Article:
OPINION: Tear away gender norms, wear what you love

As society changes, so do gender norms; people should always be able to wear what makes them feel true to themselves



Dunbar released a gender-neutral clothing line.


A lot has changed in a relatively short period of time. As we started a new decade, more talk about uniqueness, acceptance and breaking gender norms began to circulate.

One way we can start breaking down gender norms is through fashion. Clothes are a unique way to express oneself. An article of clothing has no gender but is simply an article of clothing for people to wear and enjoy. 

Veronica Caldwell, freshman biochemistry major, said they wear whatever they want to wear because it shouldn’t matter what other people think.

“At the end of the day, you have to be happy with what you decide to wear, rather than what other people think of you. You are not who the world thinks you should be,” Caldwell said. 

Caldwell thinks people should buy from smaller businesses in order for clothes to become more palatable to the average consumer. They recommended looking for clothes on platforms like Etsy for more personal customization.

Caldwell said people shop at thrift stores in order to not contribute to fast fashion if they cannot afford to shop at small businesses.

Buying unique pieces is a better deal than fast fashion, they said. The quality and caring that goes into small businesses ‘ clothing is superior.

A very important thing to keep in mind is to support the people in your life that are trying to express themselves in new ways, Caldwell said. 

“Be supportive of them in their endeavors and possibly more adventurous fashion choices, that is something that can help,” Caldwell said. “The most important thing about making a statement, even with all art and expression, is that you support a person.” 

Let people wear what they want to wear, Caldwell said. 

“If it’s not going to [hurt] anybody, if they’re having fun with it, I don’t think there’s really harm in that,” Caldwell said. 

Historically, men wore trousers and women wore dresses, but that is no more, said Brandon Dunbar, senior apparel design major. 

“In this day and age, that shouldn’t matter because anyone has the right to wear whatever they want to wear,” Dunbar said.

Clothing is about self-expression, he said, and how you present yourself should not be to appease someone else. Clothing can be an avenue to discover your true identity.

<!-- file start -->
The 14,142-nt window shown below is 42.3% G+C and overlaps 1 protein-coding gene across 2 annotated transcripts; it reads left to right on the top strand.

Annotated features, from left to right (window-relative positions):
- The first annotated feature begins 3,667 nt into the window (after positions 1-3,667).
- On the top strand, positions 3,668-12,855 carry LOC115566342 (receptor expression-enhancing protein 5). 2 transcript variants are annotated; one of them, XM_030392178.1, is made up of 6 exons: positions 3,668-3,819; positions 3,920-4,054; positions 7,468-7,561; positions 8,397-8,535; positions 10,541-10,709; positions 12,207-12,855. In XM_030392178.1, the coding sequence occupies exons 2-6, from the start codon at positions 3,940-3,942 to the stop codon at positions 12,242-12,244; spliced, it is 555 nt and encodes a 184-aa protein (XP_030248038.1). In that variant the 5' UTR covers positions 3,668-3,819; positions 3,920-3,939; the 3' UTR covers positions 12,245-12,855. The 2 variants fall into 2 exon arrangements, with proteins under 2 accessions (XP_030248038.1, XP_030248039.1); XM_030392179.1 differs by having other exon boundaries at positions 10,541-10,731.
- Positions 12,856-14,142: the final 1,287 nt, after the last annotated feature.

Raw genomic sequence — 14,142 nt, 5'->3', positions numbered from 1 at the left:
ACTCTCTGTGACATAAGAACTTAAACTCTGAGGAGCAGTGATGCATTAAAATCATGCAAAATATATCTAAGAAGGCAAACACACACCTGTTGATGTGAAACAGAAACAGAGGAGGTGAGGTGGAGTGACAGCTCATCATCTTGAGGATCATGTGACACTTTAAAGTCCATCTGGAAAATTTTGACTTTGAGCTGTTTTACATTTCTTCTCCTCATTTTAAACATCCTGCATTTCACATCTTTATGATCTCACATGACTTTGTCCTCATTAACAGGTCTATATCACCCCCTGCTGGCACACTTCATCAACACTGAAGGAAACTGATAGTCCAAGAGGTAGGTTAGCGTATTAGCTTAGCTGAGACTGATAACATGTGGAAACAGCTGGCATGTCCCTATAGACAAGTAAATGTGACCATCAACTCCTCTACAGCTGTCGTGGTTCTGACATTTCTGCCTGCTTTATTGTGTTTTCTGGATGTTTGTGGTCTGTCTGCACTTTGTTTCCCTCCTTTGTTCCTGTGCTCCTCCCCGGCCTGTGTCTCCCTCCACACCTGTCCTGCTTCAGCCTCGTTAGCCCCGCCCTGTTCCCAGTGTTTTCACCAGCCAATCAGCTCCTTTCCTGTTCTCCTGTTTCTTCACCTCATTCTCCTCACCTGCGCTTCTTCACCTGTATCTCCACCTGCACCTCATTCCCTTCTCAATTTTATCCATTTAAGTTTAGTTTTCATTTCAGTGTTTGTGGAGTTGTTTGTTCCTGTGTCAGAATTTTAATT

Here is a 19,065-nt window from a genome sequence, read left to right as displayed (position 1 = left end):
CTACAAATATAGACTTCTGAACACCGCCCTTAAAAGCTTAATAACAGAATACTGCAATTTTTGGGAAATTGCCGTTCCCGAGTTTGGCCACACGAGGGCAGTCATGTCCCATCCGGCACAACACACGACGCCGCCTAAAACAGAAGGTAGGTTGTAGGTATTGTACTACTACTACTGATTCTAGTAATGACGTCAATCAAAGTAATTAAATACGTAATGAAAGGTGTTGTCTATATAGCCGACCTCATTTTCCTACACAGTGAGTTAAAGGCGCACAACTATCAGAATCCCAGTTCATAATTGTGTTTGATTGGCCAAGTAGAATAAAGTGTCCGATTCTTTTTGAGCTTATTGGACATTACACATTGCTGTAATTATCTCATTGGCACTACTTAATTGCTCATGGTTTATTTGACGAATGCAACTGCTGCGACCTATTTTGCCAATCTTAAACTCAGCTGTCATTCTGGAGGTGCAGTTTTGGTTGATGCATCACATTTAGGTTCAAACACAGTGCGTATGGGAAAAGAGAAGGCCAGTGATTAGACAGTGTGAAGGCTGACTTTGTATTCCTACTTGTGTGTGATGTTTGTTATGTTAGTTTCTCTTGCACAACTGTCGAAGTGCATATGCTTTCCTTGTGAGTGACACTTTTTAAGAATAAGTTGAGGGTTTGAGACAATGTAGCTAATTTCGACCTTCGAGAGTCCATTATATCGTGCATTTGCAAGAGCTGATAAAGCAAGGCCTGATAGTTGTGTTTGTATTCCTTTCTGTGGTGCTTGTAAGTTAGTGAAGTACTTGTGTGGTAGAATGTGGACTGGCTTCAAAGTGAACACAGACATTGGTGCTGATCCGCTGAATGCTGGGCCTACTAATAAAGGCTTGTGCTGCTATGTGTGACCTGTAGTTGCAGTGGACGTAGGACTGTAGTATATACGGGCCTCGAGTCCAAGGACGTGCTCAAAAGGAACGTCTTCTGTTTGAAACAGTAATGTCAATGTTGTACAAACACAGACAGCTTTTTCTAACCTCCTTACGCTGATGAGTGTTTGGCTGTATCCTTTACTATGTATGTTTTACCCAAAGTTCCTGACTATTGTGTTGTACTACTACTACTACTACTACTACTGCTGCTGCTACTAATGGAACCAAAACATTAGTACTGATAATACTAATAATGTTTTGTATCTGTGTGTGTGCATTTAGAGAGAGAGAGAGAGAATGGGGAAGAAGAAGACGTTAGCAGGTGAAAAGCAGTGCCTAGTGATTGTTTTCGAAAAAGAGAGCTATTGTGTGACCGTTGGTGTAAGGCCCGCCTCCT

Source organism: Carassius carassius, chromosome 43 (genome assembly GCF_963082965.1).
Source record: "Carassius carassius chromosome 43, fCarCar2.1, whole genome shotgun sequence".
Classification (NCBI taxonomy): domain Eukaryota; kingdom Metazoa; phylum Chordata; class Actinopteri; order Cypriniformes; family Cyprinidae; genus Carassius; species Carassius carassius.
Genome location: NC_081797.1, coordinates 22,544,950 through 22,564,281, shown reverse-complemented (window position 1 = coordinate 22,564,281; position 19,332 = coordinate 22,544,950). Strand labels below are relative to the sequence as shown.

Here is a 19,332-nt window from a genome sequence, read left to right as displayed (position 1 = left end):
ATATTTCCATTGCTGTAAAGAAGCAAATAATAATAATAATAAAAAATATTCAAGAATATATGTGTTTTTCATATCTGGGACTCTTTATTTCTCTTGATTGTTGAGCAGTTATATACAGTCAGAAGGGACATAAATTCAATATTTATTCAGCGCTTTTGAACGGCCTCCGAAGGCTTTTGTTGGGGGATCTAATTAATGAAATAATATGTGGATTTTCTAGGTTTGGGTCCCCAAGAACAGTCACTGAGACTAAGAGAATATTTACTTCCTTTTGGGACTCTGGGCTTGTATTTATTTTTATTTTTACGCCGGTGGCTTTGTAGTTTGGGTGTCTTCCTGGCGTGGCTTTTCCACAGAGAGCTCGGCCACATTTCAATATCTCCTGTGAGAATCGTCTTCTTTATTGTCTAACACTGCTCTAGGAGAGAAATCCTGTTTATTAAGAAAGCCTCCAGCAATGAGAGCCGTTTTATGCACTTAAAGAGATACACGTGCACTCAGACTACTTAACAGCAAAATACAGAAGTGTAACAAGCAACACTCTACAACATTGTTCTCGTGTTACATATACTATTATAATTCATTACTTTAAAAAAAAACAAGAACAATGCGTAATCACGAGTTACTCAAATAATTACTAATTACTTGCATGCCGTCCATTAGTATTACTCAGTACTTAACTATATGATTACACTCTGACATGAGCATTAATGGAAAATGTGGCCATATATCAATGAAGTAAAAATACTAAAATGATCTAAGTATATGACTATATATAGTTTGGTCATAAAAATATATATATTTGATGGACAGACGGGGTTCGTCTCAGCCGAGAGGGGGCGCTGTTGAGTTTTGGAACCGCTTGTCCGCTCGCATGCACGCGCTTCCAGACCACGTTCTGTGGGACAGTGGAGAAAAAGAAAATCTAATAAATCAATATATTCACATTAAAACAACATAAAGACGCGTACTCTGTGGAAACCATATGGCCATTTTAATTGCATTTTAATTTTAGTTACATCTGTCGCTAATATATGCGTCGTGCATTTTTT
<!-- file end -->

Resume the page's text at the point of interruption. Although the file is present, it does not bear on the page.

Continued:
Dunbar said it’s all about experimenting and finding yourself. He mentioned accepting, loving, being his true self and using fashion as a way to express it.

“Fashion has always been a massive element in my life because I was always a designer since I was younger,” Dunbar said. “The discussion about clothes having no gender intrigues me because fashion must change the stigma that men should dress masculine, and women should dress feminine.” 

He told me about his past gender-fluid-inspired line, where he experienced backlash from people in his life, but it did not stop him. This concept had many flowery details and different hues of pink and blue. 

He also created a futuristic carbon-inspired dress.

“I was happy with what I designed, even when I have little design experience, I was able to express myself the way that I wanted,” Dunbar said. 


Now, Dunbar is working on a futuristic line for his capstone project, inspired by Mars. His concept is “out of this world” and the idea that anyone could wear it is not so far-fetched. 

“Gender rules are outdated, and fashion has evolved,” Dunbar said. “We, as humans, should also evolve and learn to love each other the way we are.”

Clothes do not have gender, they are made up of fabric and threads. Even if they did, who cares? If you feel good and love expressing yourself, you are not hurting anyone. Gender norms are obsolete. Although clothes make up a small portion of a person’s true self, keep in mind that shirts, skirts and heels do not box them into an old definition.